Why ain’t there one lonely horn with one sad note to play?

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We’re having the best weather anybody ever had, crisp and clear with lots of sunshine to bring out the beauty of the fall foliage. New England looks radiant like a three dimensional Maxfield Parrish painting.

I’m enjoying my scooter rides through the countryside, but the enjoyment is tinged with sorrow. As I putter through the scenic splendor, I’m thinking of a poor old man going to prison. Don’t get me wrong — putting anyone in prison is a terrible thing. But us old guys don’t have that many radiant autumns left, and I think perhaps we savor them a bit more thoroughly than the young folks do.

My friend Walter is going to prison. I’ve known him since we were thirteen years old. He and I were expelled from a prestigious New England preparatory school three weeks before graduation.

We don’t know how long yet. He’s had a long adventure with the Alice in Wonderland justice system, and now that he’s been convicted of theft, the judge is allowing him to have an accounting firm look into the facts of the case. Isn’t that nice? Walter has to pay for it, of course. That’s in keeping with the presumption of guilt enshrined in our consitution.

For thirty years Walter was the head trustee, or whatever they call it, of a fraternity in New York, and as part of an organization where all the executive power is in the hands of the undergraduate members, he tried to rein in the profligate spending which had driven the organization into insolvency on numerous occasions, and along with other alumni, he had bailed them out with tens of thousands of dollars of his own money.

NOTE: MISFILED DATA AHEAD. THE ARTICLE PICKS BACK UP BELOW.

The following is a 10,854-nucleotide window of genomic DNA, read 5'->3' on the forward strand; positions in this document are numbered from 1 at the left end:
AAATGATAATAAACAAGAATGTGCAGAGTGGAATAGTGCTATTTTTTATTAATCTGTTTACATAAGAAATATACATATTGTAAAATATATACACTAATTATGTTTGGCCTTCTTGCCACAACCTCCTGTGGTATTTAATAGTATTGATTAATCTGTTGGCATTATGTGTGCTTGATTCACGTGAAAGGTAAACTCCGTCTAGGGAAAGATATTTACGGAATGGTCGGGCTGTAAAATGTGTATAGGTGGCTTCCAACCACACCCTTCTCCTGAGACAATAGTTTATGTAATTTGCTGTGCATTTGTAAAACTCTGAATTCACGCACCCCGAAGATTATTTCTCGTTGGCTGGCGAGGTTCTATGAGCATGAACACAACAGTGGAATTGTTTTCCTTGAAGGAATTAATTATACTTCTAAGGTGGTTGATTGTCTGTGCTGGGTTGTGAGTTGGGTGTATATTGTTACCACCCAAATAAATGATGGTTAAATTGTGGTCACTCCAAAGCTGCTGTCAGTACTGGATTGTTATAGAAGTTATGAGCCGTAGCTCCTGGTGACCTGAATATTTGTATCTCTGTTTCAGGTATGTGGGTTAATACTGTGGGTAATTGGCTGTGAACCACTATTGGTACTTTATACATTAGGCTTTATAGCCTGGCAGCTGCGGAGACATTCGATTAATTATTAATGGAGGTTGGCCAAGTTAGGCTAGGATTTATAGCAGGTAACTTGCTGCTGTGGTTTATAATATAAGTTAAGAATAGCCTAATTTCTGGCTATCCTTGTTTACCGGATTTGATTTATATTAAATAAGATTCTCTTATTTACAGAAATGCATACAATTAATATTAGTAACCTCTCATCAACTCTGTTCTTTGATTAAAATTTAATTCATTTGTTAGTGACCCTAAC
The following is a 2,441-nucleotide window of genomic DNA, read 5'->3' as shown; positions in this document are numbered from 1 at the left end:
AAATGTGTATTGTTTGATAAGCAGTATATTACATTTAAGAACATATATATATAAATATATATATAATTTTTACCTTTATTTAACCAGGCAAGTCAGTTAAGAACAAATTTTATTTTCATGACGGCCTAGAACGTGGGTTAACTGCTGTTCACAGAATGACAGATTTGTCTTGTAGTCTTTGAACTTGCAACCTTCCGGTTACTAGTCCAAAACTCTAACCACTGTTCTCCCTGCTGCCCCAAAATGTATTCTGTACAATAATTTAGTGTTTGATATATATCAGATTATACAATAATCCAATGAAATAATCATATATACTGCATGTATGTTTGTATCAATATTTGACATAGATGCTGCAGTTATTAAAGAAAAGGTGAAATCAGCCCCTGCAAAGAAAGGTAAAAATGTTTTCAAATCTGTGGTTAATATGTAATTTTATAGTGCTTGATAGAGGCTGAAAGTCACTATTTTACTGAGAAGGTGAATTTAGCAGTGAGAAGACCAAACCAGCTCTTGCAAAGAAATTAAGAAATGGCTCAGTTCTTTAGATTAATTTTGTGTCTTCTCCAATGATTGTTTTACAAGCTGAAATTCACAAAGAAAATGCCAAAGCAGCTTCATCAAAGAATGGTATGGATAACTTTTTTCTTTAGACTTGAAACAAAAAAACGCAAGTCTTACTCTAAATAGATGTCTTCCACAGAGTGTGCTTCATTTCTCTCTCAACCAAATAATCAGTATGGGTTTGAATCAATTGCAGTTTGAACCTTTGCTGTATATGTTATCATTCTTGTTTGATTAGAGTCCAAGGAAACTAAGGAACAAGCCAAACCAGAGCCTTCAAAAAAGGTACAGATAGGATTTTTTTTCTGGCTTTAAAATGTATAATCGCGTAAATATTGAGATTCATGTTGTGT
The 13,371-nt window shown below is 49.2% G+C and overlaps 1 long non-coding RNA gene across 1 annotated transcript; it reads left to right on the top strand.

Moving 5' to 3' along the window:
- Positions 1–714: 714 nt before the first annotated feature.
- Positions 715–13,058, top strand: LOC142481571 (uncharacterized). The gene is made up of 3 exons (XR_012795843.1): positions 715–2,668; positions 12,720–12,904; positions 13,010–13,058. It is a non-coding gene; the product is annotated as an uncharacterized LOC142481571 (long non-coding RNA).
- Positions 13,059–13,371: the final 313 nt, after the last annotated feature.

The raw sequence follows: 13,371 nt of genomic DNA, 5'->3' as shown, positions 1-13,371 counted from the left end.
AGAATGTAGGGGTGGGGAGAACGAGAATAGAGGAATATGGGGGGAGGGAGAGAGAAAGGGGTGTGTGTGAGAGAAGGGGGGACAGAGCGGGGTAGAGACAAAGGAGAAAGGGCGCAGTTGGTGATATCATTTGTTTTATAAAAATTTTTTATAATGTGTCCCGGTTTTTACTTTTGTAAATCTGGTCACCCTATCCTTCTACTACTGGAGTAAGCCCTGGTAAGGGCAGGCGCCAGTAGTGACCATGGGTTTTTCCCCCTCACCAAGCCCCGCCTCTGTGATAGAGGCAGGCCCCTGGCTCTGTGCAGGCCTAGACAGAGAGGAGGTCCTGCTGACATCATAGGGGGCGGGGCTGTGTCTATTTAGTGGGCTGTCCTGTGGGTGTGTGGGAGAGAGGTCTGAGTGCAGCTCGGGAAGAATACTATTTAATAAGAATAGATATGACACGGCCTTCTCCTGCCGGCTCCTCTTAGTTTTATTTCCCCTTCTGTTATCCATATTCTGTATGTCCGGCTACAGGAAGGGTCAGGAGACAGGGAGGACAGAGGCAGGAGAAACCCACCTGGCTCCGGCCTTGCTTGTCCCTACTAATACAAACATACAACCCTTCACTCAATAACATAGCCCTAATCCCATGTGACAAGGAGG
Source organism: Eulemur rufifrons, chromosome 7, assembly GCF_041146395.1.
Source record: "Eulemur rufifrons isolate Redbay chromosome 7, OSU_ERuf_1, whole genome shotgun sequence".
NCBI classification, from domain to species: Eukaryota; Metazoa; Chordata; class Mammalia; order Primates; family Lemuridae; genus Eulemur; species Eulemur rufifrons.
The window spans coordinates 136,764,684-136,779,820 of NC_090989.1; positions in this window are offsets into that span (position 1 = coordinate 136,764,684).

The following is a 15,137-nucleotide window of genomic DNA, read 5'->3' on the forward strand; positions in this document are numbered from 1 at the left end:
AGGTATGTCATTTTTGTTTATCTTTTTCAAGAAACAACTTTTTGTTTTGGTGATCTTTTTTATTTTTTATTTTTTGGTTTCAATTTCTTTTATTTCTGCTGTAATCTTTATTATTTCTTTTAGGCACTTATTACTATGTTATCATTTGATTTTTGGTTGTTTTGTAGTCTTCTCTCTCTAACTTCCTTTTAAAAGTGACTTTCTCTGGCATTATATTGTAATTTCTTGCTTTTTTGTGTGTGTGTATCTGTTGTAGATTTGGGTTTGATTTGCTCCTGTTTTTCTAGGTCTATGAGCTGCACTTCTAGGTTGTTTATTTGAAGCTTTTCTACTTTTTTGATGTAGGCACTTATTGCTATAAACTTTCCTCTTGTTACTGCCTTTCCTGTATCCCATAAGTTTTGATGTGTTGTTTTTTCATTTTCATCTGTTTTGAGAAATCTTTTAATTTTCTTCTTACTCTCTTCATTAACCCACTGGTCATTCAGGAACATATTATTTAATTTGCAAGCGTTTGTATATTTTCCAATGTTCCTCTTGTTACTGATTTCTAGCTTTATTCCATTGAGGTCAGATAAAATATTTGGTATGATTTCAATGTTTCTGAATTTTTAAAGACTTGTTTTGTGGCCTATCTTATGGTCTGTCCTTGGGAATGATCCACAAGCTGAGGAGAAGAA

Since the nominal treasurer lived in California and attended one or two meetings a year, Walter was the only one handling the business of the fraternity. When bills came due, he often paid them and reimbursed himself when rents and fees were collected from the members.

Then all the financial records and minutes of the organization mysteriously disappeared, except of course for those that were needed to prove theft. There’s an odor of intense malice here, and it seems clear that Walter had reallly pissed somebody off, and, knowing him, much as I love him, I can see how that might happen. He’s willful and stubborn and not bashful about standing up for what he thinks is right.

I wasn’t there, but I can picture him calmly and politely pissing off the judge. First he defends himself, which judges hate. Then he waives a jury trial, when a jury would have examined the facts of the case, as I did, and, like me, become confused. Clearly he made a hash of his defense

Walter is at heart a distinguished old Southern gentleman. These charges were an affront to his honor after all his years of service, and he probably felt it was beneath his dignity to answer them.

I met Walter Tuesday at Grand Central Station, and he seems to be taking it all with grace and good humor, but I’m not. I’ very sad and I’m growing angrier by the minute. These people have had things their own way so far, because Walter is polite and courteous to a fault. But I don’t have that problem. I’m a seasoned political infighter, I’m mad as hell, and I’m working on a letter to the Times.

Walter’s going to win his appeal and sue these sons of bitches. And you’re all invited to come sip champagne with us when he takes possession of their chapter house.